Nowadays it seems that everyone is either on a diet or intends to go on one in the near future. Although there is a real problem with obesity in this country there is also a downright obsession with losing weight, being fit, staying fit and keeping healthy in general.
If you frequent any gym you will likely hear people and their trainers talking about what they ate, what they will eat or what they should be eating. Given the popularity of this subject many myths about food have emerged creating a wealth of misinformation.
In an effort to separate fact from fiction, I decided to address some of those myths. In this issue of the newsletter I went to the National Institute of Health (NIH) for the real scoop. In the article “Food Myths Debunked” I have pretty much reprinted the information that they make available to the public. Therefore what you are about to read is the actual science regarding commonly held ideas about food, diets and exercise.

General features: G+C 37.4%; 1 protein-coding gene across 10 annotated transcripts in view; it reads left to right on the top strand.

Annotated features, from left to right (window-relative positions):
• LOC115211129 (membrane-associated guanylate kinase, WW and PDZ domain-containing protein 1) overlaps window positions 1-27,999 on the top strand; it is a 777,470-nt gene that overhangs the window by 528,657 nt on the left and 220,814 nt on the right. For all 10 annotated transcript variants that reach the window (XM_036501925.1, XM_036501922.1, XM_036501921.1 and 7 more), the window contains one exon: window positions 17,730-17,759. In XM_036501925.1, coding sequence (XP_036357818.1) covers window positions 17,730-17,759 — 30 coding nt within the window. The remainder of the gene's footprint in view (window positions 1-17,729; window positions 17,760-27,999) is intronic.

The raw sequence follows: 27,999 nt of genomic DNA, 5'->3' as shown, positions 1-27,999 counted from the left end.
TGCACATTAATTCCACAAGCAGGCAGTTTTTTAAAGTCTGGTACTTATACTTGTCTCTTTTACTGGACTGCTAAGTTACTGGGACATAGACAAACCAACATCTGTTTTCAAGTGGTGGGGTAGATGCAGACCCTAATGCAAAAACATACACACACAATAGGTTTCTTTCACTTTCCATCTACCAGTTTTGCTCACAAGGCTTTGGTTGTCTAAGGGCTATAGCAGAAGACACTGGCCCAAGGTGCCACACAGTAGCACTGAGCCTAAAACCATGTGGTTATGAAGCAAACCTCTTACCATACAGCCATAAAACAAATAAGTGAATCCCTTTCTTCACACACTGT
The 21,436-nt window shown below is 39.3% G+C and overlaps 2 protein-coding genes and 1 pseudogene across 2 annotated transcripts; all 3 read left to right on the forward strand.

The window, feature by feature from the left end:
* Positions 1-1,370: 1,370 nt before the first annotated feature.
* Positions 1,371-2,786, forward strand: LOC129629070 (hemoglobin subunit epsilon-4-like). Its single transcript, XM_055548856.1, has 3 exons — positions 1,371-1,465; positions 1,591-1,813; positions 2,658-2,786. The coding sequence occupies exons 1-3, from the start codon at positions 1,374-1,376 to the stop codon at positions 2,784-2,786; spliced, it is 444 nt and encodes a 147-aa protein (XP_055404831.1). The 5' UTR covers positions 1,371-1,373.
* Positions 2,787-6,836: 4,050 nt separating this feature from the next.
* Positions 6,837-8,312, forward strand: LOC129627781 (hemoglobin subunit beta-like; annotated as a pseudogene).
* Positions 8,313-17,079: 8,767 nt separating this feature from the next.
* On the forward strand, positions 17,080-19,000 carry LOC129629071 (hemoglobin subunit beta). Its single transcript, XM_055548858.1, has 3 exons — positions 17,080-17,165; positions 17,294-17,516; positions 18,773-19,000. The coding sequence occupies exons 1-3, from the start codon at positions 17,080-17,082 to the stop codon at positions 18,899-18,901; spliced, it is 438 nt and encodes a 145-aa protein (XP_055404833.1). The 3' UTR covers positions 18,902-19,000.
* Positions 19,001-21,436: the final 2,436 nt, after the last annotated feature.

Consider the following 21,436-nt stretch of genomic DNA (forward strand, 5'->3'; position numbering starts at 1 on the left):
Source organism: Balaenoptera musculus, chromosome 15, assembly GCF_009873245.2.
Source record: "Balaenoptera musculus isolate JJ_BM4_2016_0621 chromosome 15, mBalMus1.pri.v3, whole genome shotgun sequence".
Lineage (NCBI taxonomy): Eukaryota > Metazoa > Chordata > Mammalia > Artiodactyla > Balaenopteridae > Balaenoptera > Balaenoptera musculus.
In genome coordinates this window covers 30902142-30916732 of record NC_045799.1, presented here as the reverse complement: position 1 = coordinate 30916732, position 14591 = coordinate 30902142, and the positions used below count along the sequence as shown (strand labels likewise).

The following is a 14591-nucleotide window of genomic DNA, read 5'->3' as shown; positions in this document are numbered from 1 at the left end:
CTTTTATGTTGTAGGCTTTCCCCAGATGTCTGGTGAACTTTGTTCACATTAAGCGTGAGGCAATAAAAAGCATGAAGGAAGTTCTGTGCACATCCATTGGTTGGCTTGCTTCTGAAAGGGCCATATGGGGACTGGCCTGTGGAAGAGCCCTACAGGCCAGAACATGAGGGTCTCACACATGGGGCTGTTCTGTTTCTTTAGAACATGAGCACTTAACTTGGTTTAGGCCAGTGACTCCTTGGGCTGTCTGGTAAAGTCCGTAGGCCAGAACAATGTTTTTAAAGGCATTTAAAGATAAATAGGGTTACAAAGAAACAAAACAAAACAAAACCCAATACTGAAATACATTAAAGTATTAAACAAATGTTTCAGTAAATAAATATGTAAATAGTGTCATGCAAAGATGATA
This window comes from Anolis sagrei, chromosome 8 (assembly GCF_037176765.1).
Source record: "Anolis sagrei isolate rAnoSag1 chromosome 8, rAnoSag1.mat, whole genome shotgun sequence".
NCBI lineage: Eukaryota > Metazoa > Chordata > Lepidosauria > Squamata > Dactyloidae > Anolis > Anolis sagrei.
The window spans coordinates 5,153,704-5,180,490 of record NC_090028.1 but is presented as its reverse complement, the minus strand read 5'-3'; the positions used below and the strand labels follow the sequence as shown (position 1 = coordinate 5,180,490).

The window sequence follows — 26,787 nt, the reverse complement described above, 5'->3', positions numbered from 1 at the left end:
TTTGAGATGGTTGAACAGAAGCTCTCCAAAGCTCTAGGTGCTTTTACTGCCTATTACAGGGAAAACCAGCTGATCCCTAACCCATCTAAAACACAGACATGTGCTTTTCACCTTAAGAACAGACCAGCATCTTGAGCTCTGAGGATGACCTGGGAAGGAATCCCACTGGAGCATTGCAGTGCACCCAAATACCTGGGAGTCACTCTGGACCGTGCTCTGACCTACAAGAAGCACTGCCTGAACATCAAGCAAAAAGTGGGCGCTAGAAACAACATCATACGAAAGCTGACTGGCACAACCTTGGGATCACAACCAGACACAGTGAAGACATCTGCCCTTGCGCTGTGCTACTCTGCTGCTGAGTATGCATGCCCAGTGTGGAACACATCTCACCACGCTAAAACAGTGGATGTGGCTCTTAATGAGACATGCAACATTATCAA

I welcome your comments or questions about this topic or any other you might be interested in. You can email me at StanHyman@AventuraStressRelief.com.
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Food Myths Debunked
Below is a list of the Myths you can read about in this article. Click the link at the bottom of the column to find the real truth.
Myth: High-protein/low-carbohydrate diets are a healthy way to lose weight.
Myth: Starches are fattening and should be limited when trying to lose weight.
Myth: Certain foods, like grapefruit, celery, or cabbage soup, can burn fat and make you lose weight.
Myth: Natural or herbal weight-loss products are safe and effective.
Myth: "I can lose weight while eating whatever I want."
Myth: Low-fat or nonfat means no calories.
Myth: Fast foods are always an unhealthy choice and you should not eat them when dieting.
Myth: Skipping meals is a good way to lose weight.
Myth: Eating after 8 p.m. causes weight gain.
Myth: Lifting weights is not good to do if you want to lose weight, because it will make you "bulk up."
Myth: Nuts are fattening a...
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